Robert Leslie, the town’s director of economic development and planning, who is among those working on the Glenmont roundabout project, said that roundabouts “are a safety improvement measure that addresses traffic accidents.” He noted that a roundabout is not a 90-degree intersection, unlike a four-way stoplight intersection, which essentially eliminates head-on or T-bone crashes—such crashes end with severe injuries and even sometimes death.
Stephan Godlewski, a senior project manager with Albany-based engineering firm Creighton Manning which is also working on the Glenmont roundabout project, similarly said that a roundabout is geometrically designed to prevent high-speed crashes due to its typically curved entrance and exit lanes.
High-speed crashes are more common in four-way intersections when a vehicle may speed up once the traffic light hits yellow in an effort to beat it; sometimes, that vehicle does not pass the intersection in time and ends up colliding with another vehicle that had just begun to travel because of its own just-turned green light.
Godlewski also said that a roundabout benefits pedestrians since roundabout traffic is slower. A pedestrian would also have smaller crosswalks, where they cross just one or two lanes at a time. But with a four-way stoplight intersection for instance, that pedestrian may have to cross four to five lanes in one go and spend more time physically crossing the road.
To gauge public opinion, Spotlight News readers were encouraged to comment on a Nov. 27 Facebook post, for the purpose of this article, on how they feel about roundabouts.
First, the mixed opinions.
“You have 2 types of people that don’t know how to use them,” reader Nate Derucher commented, who added that he personally finds navigating roundabouts easy. “Type one waits too long for a car to drive past them when they had plenty of time to go. Type two never yields
and just drives, cutting off the other driver.”
Reader Suzanne Maloney agreed with Derucher, writing, “Don’t [you] love the people who can’t remember their basic driving rules; like cars in the circle have the right of way; when approaching a circle, slow down to yield to traffic in the circle; and proceed when an opening in traffic occurs. It’s not a raceway, you should not approach a circle at the same rate of speed you were driving at and a blinker means please let me in, not race me for the spot in the traffic.”
Second, opponents of roundabouts find them confusing and daunting, sticking to the traditional stop light.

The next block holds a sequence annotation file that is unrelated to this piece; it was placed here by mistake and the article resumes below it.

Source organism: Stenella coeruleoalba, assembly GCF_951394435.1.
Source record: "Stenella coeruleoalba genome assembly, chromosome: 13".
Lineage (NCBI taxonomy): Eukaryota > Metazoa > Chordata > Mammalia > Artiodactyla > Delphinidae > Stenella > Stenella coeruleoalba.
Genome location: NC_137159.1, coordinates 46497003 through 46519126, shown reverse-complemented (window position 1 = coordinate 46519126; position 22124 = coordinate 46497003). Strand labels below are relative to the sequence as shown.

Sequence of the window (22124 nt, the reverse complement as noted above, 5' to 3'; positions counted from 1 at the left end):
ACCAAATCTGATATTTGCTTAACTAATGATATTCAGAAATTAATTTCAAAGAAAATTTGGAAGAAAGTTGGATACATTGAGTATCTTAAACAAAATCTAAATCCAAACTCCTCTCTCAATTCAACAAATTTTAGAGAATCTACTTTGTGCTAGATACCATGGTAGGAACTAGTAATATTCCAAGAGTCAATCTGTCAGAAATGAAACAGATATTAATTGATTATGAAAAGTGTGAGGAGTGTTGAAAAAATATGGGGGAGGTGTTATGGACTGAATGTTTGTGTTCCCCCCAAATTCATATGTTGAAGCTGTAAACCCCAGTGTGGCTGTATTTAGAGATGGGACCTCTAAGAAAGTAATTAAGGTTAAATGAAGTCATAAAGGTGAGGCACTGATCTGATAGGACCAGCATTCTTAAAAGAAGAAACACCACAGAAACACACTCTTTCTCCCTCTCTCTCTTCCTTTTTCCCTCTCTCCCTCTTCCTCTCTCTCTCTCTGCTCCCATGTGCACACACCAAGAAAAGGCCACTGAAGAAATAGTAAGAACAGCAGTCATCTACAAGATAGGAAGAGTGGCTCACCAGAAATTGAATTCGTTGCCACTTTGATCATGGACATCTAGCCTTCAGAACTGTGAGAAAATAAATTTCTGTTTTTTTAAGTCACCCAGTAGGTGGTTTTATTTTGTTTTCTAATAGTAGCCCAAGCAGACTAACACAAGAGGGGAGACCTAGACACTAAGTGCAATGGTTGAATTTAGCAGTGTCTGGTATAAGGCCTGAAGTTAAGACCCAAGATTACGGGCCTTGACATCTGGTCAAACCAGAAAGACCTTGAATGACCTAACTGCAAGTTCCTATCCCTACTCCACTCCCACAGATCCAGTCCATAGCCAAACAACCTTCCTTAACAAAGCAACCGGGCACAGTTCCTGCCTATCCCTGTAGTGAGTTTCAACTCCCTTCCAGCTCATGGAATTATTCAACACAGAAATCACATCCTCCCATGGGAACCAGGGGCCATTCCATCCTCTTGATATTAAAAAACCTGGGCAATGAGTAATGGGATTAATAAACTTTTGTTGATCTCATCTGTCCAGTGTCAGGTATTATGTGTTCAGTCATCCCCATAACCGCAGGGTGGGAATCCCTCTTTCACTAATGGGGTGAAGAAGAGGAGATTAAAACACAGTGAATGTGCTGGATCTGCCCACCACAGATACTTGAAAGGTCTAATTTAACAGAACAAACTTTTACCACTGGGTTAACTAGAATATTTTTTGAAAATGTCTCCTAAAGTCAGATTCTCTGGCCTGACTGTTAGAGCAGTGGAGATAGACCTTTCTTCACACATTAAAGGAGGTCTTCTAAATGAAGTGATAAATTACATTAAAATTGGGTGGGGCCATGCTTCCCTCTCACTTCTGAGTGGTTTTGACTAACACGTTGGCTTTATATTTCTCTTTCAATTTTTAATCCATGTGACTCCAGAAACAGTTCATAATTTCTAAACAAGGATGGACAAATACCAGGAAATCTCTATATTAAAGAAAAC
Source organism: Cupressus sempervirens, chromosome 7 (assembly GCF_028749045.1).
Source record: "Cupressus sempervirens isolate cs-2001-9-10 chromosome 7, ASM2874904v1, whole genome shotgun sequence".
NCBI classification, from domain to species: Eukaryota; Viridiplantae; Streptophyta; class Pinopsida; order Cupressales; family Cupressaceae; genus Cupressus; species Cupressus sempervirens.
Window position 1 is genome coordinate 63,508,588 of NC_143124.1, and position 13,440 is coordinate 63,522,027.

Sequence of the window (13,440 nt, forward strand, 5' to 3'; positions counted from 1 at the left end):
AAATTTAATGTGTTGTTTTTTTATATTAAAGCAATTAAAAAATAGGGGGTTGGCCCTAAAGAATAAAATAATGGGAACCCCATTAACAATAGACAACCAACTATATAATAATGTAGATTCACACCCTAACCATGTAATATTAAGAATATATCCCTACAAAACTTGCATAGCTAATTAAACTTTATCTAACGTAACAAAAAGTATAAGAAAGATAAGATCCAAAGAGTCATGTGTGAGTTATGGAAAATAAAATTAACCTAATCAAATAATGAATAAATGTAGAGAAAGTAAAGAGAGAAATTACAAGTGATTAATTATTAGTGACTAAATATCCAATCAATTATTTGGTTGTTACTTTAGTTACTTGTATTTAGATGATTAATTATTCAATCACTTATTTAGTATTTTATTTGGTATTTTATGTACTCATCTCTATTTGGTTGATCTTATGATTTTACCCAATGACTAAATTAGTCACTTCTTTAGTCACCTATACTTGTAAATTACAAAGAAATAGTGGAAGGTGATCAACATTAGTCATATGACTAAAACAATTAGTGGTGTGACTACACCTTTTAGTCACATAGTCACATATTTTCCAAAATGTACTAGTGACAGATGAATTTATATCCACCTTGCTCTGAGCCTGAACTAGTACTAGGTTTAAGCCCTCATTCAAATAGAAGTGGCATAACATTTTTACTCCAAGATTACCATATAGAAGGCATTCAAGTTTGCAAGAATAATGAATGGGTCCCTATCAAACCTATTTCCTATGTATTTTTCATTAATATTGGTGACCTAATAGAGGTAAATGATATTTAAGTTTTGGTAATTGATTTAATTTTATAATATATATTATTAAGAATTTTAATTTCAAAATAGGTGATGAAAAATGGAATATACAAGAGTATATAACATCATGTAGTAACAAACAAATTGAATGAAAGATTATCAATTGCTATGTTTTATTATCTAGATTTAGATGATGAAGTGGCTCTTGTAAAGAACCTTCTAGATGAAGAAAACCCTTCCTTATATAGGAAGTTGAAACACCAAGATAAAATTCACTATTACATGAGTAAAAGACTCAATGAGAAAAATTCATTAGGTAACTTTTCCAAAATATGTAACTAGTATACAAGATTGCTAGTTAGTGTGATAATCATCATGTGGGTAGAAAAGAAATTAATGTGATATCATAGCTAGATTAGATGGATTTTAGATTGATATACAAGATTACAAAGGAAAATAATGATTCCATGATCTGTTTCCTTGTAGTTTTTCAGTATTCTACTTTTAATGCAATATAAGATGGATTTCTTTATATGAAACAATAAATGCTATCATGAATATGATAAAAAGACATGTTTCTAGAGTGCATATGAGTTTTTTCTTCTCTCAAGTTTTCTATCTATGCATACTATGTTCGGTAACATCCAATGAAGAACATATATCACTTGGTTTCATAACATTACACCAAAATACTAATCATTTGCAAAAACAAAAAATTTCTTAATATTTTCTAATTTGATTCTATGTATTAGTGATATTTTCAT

“One has to make too many split-second decisions, confusion reigns over most; it’s a free-for-all despite claims that if one ‘just follows the basic rules, they work well,’ ” reader Ellen Hayes commented. “Give me a four-way traffic signal with a left turn arrow and I’m ok with waiting an extra minute or two. I prefer the orderly life as opposed to the thrill of being thrown into a vortex.”
Fellow reader Tracey Marshman agreed, “People in roundabouts do not let traffic flow off of streets or out of driveways,” she commented. “Traffic gets backed up on side streets and homeowners can’t get out of their driveway.”
Lastly, the positives, who find the roundabout as a great way to mitigate traffic woes and force a large number of cars through an intersection in record time.
“I like them,” reader Ally Blake Aronow commented. “Especially during high traffic times; I spend a lot less time waiting at the intersection than if there were a light there. I don’t think they are difficult to navigate.”
Cristina Ruotolo Hourigan agreed. “I have no problems with them. I lived in Massachusetts for a while and they are pretty common over there, but are usually bigger than the ones around here and don’t have ‘lanes,’ it’s kind of just freeform and every driver for themselves.”
Even those with fast cars find them fun, as reader Erin McKinney loves to zip around them. “I think they’re easy,” she wrote.
For more information about roundabouts, visit www.dot.ny.gov/main/roundabouts. For a detailed guide for vehicular, pedestrian and bicycle usage at roundabouts, visit www.dot.ny.gov/main/roundabouts/guide-users.